To me, nothing says "Sunday vibe" like some easy groovin' soul singles. One of the coolest radio traditions of my lifetime (and one which educated me about many records in my formative years) are the oldies Sundays programs that have been popular in many major cities since the 80's (I've listened to them growing up in L.A, the Chicago area and here at my home in the bay area). Taking a cue from these shows, I'll pop in every now and then on a Sunday to lay out some tracks that you probably won't hear on the radio, but certainly should.
The Emotions (made up of the Hutchinson sisters) are purveyors of some of the greatest girl group harmonies in history, and even though they started recording early (around '67 when the ladies were teenagers), it took until 1976 for them to hit big. I'm a lover of harmony singing to the highest degree, and the Hutchinson sisters (Sheila, Wanda and Jeanette) outta Chicago consistently laid out some of the most divine (and in this case, serious stomp and ass kicking) harmonies ever cut to wax. There is simply NOTHING like the harmony blend of blood relations, and here, the ladies lay out some of the most heavenly vocals ever cut to tape.This record was cut in 1969, and thanks to Bedazzled host Spike Priggen, footage of the horn players rehearsing their part for this song at Stax studios is available for your viewing pleasure here.
The Vandals began their singing career as a teenage Temptations tribute act called The Young Tempts around 1967, while the singers were still in high school. A court order from The temptations saw the group change their name to The Young Vandals, then, by the time of this final release, The Vandals. Lead singer Otis Harris nails Eddie Kendricks' falsetto lead vocal style. After this release, Harris broke up the group because he wanted to go to college. fate had other plans, and in a bizarre twist of life imitating art, Harris BECAME the lead singer for the Temptations in 1971, as a friend urged him to audition for Kendricks' vacated slot. After changing his first name to Damon, Harris held the position which he until 1975. His falsetto, which we hear here, is all over the massive hit and stone classic "Papa Was A Rolling Stone".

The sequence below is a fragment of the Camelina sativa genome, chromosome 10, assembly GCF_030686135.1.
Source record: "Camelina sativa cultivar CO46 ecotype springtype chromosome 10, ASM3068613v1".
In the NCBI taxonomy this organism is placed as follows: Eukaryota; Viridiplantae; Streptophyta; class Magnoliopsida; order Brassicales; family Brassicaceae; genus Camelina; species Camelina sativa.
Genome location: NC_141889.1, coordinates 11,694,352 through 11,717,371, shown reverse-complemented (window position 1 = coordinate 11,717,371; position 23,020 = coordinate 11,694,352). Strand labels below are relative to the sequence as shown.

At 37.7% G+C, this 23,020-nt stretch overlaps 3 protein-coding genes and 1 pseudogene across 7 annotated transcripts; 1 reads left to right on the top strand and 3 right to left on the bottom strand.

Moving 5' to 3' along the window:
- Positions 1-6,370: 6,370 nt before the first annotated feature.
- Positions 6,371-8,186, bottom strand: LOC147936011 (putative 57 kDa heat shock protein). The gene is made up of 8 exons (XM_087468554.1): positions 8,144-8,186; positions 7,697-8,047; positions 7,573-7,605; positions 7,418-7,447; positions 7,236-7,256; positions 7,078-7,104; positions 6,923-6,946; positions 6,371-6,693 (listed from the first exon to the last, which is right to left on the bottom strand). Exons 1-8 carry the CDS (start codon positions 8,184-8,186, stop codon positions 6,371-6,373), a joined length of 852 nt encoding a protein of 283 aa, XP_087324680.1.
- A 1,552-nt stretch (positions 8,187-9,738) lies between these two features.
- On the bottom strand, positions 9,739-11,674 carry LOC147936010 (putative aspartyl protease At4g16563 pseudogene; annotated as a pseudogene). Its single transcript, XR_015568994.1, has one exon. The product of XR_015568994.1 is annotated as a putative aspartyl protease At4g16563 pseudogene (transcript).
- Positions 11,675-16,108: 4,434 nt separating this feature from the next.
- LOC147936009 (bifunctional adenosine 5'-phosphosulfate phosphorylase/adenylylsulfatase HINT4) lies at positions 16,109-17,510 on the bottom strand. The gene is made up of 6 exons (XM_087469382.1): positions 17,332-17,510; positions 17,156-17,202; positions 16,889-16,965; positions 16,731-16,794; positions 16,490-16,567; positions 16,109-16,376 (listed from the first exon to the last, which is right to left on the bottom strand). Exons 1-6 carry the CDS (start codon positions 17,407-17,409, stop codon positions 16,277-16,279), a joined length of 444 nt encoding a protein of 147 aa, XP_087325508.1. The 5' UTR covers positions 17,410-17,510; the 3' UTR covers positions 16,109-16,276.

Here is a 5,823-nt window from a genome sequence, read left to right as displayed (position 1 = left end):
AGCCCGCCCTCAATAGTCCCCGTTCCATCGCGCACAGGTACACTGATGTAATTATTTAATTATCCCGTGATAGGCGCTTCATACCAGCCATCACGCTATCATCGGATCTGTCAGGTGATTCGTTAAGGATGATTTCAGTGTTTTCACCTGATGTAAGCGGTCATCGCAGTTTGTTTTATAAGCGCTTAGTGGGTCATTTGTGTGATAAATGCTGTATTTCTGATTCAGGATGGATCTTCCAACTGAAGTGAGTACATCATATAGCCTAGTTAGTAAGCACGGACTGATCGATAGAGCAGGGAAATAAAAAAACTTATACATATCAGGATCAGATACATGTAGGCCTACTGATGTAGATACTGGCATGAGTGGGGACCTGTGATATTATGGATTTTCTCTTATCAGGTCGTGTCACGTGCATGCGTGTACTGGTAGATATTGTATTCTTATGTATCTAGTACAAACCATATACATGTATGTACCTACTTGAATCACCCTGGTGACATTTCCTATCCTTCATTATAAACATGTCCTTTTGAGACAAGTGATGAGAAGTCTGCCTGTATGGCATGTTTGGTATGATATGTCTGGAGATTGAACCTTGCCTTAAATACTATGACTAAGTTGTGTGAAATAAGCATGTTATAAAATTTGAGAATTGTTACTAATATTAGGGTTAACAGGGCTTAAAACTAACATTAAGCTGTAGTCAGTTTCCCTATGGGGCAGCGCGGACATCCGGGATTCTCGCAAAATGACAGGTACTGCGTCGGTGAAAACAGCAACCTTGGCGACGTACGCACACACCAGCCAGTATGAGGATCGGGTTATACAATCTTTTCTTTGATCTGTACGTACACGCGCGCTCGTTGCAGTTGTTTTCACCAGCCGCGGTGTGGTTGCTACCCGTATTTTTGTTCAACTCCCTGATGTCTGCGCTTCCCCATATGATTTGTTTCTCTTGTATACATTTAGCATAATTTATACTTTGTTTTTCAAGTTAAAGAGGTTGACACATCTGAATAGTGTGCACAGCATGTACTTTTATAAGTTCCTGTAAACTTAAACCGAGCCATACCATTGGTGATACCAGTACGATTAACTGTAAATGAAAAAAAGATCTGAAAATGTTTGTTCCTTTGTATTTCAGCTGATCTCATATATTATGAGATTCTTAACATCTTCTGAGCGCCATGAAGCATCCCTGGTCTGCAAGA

I've listened to this record so many times in a row, trying to absorb every element of its magic; the first thing that's striking is the plink-plink muted guitar part that runs thru the song. Perhaps because I just downright love reverb-ed guitar, and being a guitarist myself this to me is one of the coolest hooks I've ever heard!
When Tutti Hill's vocal comes in, if you don't instantly melt, check your pulse and other vital signs. She delivers this ultra cool performance that oozes confidence and extreme vocal prowess. As I also produce music myself (with The Bang Girl Group Revue) in this style, I am constantly drawing upon the resource of the music I love for ideas on WHAT is happening sonically; just listen to how loud Tutti's vocals are mixed; they are RIGHT THERE and so tangible, while the backing chorus of girls gently sway amidst that lovely reverb. This record takes on a few of the Spector wall of sound techniques but strips away the layers and leaves something far more human and earthy, while still having that other worldly mysterious quality. Basically everything I'd ever want to achieve sonically in a studio happens on this track.
Tutti's vocal style is reminiscent of Mary Wells, and Mary herself cut this song a few years later. While I practically worship every Mary Wells record, her version is great but *this* is the version.
This seems to be the only release from this shadowy Tutti Hill figure. WHO IS SHE???? I'll leave you with another mystery record, this time circa 1970 from Lovehorn; most certainly a Chicago-cut record. Seems to be a glorious one-off, as the group name never turned up again.